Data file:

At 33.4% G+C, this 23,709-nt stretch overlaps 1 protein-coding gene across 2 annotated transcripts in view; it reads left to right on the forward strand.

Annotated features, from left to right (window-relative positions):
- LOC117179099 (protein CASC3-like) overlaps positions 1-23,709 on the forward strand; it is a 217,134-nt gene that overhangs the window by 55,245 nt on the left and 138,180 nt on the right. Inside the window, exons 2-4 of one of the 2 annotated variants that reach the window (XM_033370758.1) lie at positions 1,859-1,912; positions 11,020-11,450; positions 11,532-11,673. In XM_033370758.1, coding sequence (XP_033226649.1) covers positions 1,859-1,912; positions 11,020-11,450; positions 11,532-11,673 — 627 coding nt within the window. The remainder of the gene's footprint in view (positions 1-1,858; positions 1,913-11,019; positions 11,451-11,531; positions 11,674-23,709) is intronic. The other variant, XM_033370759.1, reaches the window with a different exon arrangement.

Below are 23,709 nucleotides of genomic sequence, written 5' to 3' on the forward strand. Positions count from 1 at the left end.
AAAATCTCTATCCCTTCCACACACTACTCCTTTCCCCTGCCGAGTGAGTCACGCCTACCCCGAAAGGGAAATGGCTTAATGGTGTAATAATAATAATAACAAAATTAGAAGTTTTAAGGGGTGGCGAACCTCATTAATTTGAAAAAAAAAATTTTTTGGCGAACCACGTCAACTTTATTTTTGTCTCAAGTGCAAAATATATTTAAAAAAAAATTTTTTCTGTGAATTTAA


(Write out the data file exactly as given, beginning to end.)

At 33.4% G+C, this 23,709-nt stretch overlaps 1 protein-coding gene across 2 annotated transcripts in view; it reads left to right on the forward strand.

Annotated features, from left to right (window-relative positions):
- LOC117179099 (protein CASC3-like) overlaps positions 1-23,709 on the forward strand; it is a 217,134-nt gene that overhangs the window by 55,245 nt on the left and 138,180 nt on the right. Inside the window, exons 2-4 of one of the 2 annotated variants that reach the window (XM_033370758.1) lie at positions 1,859-1,912; positions 11,020-11,450; positions 11,532-11,673. In XM_033370758.1, coding sequence (XP_033226649.1) covers positions 1,859-1,912; positions 11,020-11,450; positions 11,532-11,673 — 627 coding nt within the window. The remainder of the gene's footprint in view (positions 1-1,858; positions 1,913-11,019; positions 11,451-11,531; positions 11,674-23,709) is intronic. The other variant, XM_033370759.1, reaches the window with a different exon arrangement.

Below are 23,709 nucleotides of genomic sequence, written 5' to 3' on the forward strand. Positions count from 1 at the left end.
AAAATCTCTATCCCTTCCACACACTACTCCTTTCCCCTGCCGAGTGAGTCACGCCTACCCCGAAAGGGAAATGGCTTAATGGTGTAATAATAATAATAACAAAATTAGAAGTTTTAAGGGGTGGCGAACCTCATTAATTTGAAAAAAAAAATTTTTTGGCGAACCACGTCAACTTTATTTTTGTCTCAAGTGCAAAATATATTTAAAAAAAAATTTTTTCTGTGAATTTAA